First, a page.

A Wireless World
You've heard of this "wireless" thing, but how much do you know about it? Here's an introduction.
Richard Hom, O.D., F.A.A.O.
Wireless -- it's the greatest thing since sliced bread. It lets you connect computers to each other and to the Internet without having to install all of those silly cables. But what's wireless all about?
This month, I'll explain the basics of wireless communication, and I'll continue next month with part two of wireless and describe how to put it to use in an optometric office.
A look at the market
The wireless market is huge. The International Data Corporation, a leading industry analyst, predicts that the fixed wireless market will grow to $7.4 billion in 2003 from $767 million in 1999.
According to Network Computing magazine, most of these deployments of wireless will be in data communication. With that in mind, I'll concentrate on data communication this month, rather than on voice communication.
Connecting with wireless
Wireless can connect individual computers together in local area networks (LANs) or two or more LANs in a Wide Area Network (WAN), such as connecting two offices. Each office has a LAN and connecting the two means WAN. You can even use wireless to connect an individual computer to the Internet if your Internet Service Provider (ISP) offers wireless communication. Because we're talking about data communication, we'll focus on the use of wireless communication to connect:
- two separate offices
- computers in one office.
Types of wireless
In general, wireless communication is either mobile or fixed.
This form of wireless uses battery packs for power. Although you can use it in a fixed location, the lower power of mobile wireless reduces its efficiency in a fixed-use mode. Mobile wireless can also define cellular phone or paging usage, but the data carrying ability of this mode is extremely limited.
Fixed wireless. Generally, fixed means that the operation derives its power from a stationary utility or main power source. This usually means the AC power is coming out of the wall as opposed to a mobile battery source. It can also mean that the connection is between two stationary wireless users, which means that both antennae are fixed and stationary.
Fixed wireless can simulate a traditional wired (wireline) connection such as a Digital Subscriber Line (DSL) or a cable connection. Wireless uses the same protocols and transport mechanisms as wireline (traditional cabling) such as T1/T3, Ethernet, frame relay, and TCP/IP.
An optometric office would most likely use fixed wireless. However, if the office staff members are using a mobile cellular phone to connect to computers or communicate among themselves, then they'd be using mobile wireless communication.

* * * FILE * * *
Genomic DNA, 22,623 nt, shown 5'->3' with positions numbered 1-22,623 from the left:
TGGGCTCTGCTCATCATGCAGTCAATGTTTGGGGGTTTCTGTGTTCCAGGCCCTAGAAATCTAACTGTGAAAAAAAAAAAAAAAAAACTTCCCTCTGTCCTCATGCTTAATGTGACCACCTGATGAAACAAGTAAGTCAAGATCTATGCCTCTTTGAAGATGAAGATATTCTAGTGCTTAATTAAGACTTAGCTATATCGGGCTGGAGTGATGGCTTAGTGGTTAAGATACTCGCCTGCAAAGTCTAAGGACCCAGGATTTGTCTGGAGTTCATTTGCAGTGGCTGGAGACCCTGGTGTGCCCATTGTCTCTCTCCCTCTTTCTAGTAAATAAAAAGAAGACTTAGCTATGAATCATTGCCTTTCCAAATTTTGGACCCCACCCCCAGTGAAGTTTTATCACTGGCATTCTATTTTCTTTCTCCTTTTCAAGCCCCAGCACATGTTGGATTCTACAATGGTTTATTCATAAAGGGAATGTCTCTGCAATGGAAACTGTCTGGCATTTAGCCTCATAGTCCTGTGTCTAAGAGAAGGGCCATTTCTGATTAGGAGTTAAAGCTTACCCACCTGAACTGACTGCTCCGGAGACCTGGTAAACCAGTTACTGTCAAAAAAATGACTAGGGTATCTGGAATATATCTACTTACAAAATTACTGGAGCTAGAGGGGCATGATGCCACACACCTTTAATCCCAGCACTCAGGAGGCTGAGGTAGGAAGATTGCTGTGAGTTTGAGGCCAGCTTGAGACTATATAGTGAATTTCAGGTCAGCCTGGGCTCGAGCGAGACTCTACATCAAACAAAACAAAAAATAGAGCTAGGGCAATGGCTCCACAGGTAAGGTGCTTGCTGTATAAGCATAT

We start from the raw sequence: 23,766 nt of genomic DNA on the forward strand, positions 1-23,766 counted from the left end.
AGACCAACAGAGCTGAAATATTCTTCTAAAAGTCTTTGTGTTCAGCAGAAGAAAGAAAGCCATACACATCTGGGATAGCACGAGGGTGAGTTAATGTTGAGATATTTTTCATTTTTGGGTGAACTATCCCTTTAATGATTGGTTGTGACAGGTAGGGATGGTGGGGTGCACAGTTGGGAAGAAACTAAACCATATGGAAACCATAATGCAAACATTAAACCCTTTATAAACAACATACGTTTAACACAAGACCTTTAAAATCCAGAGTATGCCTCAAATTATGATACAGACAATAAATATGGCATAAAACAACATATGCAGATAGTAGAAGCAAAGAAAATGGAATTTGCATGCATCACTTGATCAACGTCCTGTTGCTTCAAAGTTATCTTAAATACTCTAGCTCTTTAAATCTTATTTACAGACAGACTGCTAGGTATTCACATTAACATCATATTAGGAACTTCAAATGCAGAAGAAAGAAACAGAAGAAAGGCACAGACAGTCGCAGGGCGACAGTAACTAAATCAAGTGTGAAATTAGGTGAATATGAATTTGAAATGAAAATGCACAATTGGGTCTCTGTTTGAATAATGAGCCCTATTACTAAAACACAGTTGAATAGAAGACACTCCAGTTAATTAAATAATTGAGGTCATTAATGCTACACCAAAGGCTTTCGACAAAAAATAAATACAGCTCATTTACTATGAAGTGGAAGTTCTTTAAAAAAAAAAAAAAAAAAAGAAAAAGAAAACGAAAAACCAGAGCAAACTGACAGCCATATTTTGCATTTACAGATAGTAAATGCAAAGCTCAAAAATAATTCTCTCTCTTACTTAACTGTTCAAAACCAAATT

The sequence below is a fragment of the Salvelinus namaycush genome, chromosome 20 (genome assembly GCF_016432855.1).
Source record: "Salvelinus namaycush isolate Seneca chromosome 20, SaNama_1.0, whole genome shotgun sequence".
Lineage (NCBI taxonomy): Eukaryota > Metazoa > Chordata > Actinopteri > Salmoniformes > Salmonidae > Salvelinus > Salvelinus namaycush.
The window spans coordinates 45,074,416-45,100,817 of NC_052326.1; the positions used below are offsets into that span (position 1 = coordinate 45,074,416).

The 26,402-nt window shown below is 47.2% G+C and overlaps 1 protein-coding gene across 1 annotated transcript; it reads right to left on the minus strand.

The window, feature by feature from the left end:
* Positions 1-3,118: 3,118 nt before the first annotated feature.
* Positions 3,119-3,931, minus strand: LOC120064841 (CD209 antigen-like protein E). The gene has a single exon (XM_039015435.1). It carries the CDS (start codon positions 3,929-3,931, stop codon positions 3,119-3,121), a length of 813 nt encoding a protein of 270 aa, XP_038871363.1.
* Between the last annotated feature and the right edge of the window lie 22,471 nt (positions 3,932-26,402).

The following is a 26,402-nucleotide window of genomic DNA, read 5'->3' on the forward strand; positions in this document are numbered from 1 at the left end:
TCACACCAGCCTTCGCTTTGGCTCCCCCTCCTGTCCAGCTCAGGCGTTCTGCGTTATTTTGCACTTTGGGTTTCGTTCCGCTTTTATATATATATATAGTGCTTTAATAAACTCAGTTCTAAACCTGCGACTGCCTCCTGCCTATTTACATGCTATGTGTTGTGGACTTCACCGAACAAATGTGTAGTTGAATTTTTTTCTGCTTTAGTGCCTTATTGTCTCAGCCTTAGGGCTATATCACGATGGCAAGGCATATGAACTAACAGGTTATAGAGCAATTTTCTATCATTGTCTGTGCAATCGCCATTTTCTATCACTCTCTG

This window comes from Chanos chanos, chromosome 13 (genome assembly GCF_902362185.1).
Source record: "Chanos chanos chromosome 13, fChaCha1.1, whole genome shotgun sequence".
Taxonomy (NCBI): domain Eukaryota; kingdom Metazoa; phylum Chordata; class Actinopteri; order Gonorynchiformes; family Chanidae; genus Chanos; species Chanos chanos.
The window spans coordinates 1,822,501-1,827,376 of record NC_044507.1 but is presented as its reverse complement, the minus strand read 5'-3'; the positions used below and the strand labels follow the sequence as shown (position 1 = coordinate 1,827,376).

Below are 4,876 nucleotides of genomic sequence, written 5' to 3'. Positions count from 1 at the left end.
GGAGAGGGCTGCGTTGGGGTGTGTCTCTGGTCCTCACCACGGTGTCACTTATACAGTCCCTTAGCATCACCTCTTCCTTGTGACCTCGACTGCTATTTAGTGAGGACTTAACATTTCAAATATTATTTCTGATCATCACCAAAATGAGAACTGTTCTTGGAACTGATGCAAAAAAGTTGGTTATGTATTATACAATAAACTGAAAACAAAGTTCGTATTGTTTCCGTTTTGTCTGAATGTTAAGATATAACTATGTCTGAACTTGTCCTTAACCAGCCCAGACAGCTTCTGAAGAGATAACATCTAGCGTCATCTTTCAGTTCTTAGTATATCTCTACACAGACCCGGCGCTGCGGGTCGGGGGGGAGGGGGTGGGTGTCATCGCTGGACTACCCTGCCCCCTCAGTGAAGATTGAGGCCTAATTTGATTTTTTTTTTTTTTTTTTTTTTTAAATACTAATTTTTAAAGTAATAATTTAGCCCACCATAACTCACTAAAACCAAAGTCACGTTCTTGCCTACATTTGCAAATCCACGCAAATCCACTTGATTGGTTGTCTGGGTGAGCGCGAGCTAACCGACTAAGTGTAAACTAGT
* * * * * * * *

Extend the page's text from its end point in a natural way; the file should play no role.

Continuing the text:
Fixed wireless systems
Two major types of fixed wireless systems are private licensed links (called microwave) and public unlicensed links (called spread spectrum).
1. Microwave. This type of system is traditionally used as the backbone of fixed wireless systems and existed long before the term "broadband" became popular.
Microwave links operate in the 1.7-GigaHertz (GHz) to 40 GHz frequency range and have no practical limit to their data load capability (up to 155 megabits per second [Mbps]). They're expensive and mainly used by telephone companies.
2. Spread spectrum. This type of fixed wireless system operates mainly in the 2.4-GHz band and offers a more modest transmission rate of 1 to 10 Mbps. This is the most common wireless system used by small businesses for connecting to multiple locations. Therefore, this is the type of system you'd use if you wanted to connect two of your office locations.
Both microwave and spread spectrum wireless systems use finite radio frequencies. The number of users and available bandwidths usually limit the use of one application at a time. Wireless systems also use frequencies that require free line-of-sight or no obstructions such as foliage or buildings between the two antennas. This usually translates to a practical distance limitation of about 20 kilometers.
Wireless systems have a tremendous potential in the healthcare market. Where medical practitioners require maximum mobility and instant access to information, it's a market that can only grow in a short period of time.
Join me again next month when I put this month's information to use and explain how wireless systems can make your office more efficient.
DR. HOM HAS A RICH BACKGROUND IN E-COMMERCE. HE CURRENTLY PRACTICES PART TIME IN SAN FRANCISCO, EXCLUSIVELY CARING FOR COMPLICATED CONTACT LENS PATIENTS. HE'S ALSO A PARTNER AND BUSINESS DEVELOPMENT MANAGER FOR NETWORK APPLIANCE IN SUNNYVALE, CALIF.
Optometric Management, Issue: October 2001